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From: Hugh Wimberly (hugh.wimberly_at_[hidden])
Date: 2007-03-23 20:04:08

> > I could be way off base here, but I assumed the question related to the
> use
> > of try/catch blocks, which are very expensive
> What is that claim based on?
> The old myth saying exceptions are slower than return values, while it's
> actually the opposite?

Hmm. The last time I cared about efficiency of exception handling, I was
programming in C#, which takes a severe performance hit every time it enters
a try block. My cursory research backs you up, that the performance hit in
C++ is fairly minor unless an exception is actually thrown. Sorry about
assuming something unstead of looking it up.

What is that supposed to mean?
> C++ has no notion of managed/unmanaged code.

Even when considering the Microsoft extensions, I still don't see what
> exceptions have to do with managed code. (since you compare exceptions
> to "unmanaged" code that must mean you must consider those "managed")

I wasn't using managed in the technical sense, only to indicate that there's
some additional code laid down on the stack inside a try block that's used
to trace exceptions in a way that doesn't happen otherwise. It's obviously
not managed in the sense that the code starts to perform boundry checking on
arrays or whatnot.

> The divide by zero question is easy to answer, because unless one of the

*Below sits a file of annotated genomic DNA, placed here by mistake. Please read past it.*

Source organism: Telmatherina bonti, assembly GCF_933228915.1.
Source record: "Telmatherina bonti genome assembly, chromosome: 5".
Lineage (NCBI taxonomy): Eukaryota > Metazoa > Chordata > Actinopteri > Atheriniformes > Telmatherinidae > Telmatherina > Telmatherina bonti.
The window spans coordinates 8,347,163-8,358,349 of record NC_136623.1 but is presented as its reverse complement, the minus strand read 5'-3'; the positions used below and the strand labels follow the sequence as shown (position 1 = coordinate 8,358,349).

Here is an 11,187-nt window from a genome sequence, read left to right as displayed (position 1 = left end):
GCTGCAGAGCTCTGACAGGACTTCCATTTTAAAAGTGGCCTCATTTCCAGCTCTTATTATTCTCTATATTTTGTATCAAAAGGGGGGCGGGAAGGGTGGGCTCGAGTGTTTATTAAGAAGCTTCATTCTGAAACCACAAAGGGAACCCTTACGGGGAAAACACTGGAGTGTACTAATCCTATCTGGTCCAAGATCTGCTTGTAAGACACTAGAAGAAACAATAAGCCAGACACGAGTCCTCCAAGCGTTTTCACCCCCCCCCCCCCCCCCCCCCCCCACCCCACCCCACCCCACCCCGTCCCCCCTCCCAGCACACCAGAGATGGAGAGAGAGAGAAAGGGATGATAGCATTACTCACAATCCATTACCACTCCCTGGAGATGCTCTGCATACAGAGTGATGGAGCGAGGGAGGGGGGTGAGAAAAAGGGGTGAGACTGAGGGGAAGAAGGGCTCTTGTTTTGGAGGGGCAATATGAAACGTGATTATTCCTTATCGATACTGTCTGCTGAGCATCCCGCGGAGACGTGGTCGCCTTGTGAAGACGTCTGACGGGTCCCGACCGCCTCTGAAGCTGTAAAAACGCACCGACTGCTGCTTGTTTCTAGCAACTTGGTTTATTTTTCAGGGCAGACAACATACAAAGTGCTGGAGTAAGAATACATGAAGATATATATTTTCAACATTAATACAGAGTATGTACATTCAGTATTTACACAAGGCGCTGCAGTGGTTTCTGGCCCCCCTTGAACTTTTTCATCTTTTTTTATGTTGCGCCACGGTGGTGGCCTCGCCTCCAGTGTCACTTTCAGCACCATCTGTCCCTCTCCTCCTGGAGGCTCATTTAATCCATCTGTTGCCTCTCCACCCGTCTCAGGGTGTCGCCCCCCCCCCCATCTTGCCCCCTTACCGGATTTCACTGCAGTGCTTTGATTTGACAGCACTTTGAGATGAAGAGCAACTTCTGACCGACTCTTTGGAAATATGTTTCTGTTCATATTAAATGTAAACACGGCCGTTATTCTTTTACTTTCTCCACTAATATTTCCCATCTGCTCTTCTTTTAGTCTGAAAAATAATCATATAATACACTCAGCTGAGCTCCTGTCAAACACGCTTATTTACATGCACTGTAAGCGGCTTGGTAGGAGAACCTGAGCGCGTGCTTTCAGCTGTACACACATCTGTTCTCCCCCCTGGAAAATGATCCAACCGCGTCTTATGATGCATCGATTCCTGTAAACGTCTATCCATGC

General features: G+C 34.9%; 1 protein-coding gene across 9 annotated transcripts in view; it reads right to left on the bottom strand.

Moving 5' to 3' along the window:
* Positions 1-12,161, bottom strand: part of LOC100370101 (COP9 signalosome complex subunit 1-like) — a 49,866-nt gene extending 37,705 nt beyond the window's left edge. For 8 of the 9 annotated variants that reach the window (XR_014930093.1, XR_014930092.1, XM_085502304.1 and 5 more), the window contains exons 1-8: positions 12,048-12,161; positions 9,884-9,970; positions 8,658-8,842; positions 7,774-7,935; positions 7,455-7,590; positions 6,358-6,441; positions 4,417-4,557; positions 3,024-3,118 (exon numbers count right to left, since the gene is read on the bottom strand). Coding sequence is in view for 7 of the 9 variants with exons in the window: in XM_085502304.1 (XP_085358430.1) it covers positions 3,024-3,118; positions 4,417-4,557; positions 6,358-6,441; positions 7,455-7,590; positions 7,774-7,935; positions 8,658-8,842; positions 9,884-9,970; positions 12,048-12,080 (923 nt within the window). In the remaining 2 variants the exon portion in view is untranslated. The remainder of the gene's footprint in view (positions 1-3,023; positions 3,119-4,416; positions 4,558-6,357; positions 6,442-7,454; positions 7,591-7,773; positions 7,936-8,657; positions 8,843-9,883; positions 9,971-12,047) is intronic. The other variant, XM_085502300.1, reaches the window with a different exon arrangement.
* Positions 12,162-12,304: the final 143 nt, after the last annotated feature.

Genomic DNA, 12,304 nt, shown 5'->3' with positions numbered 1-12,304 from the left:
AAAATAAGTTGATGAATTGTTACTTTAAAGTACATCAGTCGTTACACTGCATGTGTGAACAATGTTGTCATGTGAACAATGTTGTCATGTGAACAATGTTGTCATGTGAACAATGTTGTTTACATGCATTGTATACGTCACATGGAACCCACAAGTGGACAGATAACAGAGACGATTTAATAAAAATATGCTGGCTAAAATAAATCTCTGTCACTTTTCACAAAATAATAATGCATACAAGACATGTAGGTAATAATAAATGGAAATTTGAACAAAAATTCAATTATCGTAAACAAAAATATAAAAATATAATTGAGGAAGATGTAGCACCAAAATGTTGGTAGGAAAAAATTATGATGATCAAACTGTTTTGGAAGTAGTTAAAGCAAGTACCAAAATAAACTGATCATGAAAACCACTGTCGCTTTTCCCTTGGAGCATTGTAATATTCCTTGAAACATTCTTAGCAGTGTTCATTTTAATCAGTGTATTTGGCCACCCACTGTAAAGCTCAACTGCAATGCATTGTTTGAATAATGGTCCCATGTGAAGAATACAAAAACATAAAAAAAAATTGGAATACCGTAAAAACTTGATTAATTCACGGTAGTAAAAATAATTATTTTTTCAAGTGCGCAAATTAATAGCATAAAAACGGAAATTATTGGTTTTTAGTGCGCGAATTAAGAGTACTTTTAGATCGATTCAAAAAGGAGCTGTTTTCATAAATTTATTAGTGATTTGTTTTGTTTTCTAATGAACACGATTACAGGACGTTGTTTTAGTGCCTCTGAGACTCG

> > values is volatile, then it's more efficient to check the denominator
> before
> > the division than put the division in a try/catch block.

I don't understand how not using exceptions allow better efficiency.
> If you want to detect the error, you have to make a test in both cases.

I think I was confusing myself. Arithmetic errors aren't handled using
exceptions, so code like
    try { ... }
    catch (Exception e) {throw DivideByZero}
won't work if the try block contains just the division algorithm. I was
thinking of comparing the above code to
    if (d == 0) throw DivdeByZero;
    else { ... }
Which would be less silly and more efficient, but I have seen the former,
especially in Java. In this case, I think I'm supposed to be comparing the
second example to something that doesn't check for or throw errors at all,
which seems like a bad practice to me, but is how ordinary integer
operations are handled. Right? Am I still crazy?


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